- Associated Press - Wednesday, April 16, 2014

LINCOLN, Neb. (AP) - Gov. Dave Heineman signed a bill Wednesday designed to help Nebraska prepare for floods, water shortages and water quality problems.

Budget bills approved this year are expected to generate $32 million to help pay for projects related to water management and quality, flood control, and compliance with interstate compacts by mid-2015. After that, the measure will provide about $11 million annually.

The bill by Sen. Tom Carlson, of Holdrege, comes in the midst of recent drought years and legal fights with Kansas over access to the Republican River, which runs through southern Nebraska.

“This is a difficult and challenging issue, and this legislation is aimed at planning for better future water use in our state,” Heineman said. “… Preserving and managing our water resources is important to Nebraskans, especially those who work in our No. 1 industry - agriculture.”

The law will also expand the Natural Resources Commission, from 16 members to 27, to ensure that more major water users are represented. The new commission would include irrigators, cities, public power districts and wildlife conservation groups.

Carlson, a Republican candidate for governor, said the commission was expanded to include people from different backgrounds and different interests in the state’s water supply.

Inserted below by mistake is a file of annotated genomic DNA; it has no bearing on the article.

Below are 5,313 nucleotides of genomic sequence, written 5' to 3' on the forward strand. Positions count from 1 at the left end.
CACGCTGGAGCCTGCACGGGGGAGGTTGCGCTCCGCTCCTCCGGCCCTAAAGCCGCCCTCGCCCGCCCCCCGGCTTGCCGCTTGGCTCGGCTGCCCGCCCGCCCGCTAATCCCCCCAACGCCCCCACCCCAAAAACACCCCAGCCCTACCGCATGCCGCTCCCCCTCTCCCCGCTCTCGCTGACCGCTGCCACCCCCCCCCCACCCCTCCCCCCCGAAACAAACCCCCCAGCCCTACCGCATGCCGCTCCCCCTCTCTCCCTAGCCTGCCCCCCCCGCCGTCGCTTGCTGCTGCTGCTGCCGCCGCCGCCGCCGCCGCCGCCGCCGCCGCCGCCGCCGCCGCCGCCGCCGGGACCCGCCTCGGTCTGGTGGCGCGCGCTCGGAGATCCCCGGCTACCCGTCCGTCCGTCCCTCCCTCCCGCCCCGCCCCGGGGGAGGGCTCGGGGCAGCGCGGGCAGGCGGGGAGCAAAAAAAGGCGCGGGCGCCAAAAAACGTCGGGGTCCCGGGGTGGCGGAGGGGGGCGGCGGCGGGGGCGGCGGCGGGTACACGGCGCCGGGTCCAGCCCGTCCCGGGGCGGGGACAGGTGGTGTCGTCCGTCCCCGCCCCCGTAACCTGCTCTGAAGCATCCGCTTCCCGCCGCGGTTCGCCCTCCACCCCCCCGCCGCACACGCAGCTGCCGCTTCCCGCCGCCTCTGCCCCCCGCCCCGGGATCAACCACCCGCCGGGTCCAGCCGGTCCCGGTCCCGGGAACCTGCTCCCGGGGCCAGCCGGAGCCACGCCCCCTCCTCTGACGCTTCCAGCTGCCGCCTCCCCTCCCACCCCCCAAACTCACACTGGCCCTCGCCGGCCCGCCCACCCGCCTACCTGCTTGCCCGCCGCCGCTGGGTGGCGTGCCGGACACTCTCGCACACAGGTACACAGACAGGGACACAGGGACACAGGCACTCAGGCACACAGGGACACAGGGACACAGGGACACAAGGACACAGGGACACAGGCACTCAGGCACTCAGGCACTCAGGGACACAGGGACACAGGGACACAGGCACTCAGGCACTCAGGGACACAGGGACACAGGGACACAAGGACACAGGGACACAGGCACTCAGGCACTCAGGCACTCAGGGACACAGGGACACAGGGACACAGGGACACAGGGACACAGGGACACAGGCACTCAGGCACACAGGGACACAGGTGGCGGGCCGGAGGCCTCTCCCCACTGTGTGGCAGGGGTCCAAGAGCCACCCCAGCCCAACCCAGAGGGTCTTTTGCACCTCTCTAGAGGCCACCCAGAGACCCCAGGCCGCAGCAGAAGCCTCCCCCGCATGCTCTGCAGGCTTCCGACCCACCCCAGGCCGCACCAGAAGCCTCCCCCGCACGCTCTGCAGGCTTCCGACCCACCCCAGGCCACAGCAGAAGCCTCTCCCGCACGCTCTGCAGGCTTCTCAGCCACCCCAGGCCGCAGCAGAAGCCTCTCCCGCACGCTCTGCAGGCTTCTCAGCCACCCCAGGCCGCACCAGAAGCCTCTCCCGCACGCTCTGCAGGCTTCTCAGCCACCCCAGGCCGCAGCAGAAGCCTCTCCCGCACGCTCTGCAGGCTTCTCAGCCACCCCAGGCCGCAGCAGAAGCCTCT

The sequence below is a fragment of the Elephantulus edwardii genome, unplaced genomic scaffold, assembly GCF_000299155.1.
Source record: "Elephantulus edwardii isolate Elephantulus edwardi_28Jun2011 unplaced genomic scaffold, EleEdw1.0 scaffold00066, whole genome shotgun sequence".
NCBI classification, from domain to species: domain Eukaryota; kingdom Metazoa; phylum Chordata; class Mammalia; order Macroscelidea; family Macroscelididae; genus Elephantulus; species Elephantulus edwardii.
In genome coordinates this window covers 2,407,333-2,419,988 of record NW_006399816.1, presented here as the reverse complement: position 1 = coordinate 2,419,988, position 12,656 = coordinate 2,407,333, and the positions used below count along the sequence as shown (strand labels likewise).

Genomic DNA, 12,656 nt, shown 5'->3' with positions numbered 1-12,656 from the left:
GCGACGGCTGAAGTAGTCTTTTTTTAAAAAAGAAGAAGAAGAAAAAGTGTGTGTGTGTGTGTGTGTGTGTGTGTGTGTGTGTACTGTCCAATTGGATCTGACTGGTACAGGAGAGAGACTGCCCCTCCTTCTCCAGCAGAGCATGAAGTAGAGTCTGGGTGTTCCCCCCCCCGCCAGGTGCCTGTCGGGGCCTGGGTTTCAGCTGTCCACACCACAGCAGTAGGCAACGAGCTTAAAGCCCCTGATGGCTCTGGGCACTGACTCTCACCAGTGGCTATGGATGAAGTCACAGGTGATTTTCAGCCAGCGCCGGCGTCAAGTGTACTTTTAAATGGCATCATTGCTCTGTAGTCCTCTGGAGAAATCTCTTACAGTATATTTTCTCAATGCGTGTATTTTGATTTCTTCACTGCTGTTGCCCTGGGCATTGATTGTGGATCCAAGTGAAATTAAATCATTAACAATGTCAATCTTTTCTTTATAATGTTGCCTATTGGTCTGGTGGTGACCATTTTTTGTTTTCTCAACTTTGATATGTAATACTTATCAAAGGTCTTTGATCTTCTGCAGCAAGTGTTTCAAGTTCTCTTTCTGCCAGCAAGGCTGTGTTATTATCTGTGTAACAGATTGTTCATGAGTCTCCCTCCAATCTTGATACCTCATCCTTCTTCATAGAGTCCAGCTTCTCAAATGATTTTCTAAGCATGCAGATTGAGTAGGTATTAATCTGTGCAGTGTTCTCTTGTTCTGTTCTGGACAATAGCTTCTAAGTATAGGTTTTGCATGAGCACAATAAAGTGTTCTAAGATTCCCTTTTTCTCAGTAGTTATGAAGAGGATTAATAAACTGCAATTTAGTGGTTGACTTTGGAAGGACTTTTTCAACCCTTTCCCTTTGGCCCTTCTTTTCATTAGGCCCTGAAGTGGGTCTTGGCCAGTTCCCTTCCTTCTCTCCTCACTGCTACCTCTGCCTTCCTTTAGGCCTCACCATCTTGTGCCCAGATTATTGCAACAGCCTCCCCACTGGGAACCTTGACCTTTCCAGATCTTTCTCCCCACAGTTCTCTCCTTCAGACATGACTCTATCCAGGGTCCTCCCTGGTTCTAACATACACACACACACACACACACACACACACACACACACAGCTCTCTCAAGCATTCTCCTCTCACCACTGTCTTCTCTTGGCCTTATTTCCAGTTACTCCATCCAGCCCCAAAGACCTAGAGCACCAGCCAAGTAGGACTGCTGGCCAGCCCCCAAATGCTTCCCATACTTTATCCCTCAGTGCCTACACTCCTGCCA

“I believe that (the measure) will be remembered as a bill that helped make water sustainability a possibility for generations to come,” he said.

Sen. Mark Christensen of Imperial said the law will provide water projects with a steady source of state money, matched by local government dollars. Christensen said it also will force ground water and surface water users to work together, despite their past conflicts over the limited water supply.

“For too many years now, we’ve been on opposite sides of the fence, fighting rather than working together,” he said.

Carlson and Christensen represent large areas of southern Nebraska, including parts of the Republican River basin. Water usage in the basin is driven heavily by the Republican River compact, an agreement between Nebraska, Kansas and Colorado. The 1943 compact requires Nebraska to send some of its water downstream to Kansas, but the two states have battled over the river for years in a series of lawsuits.

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The bill is LB1098

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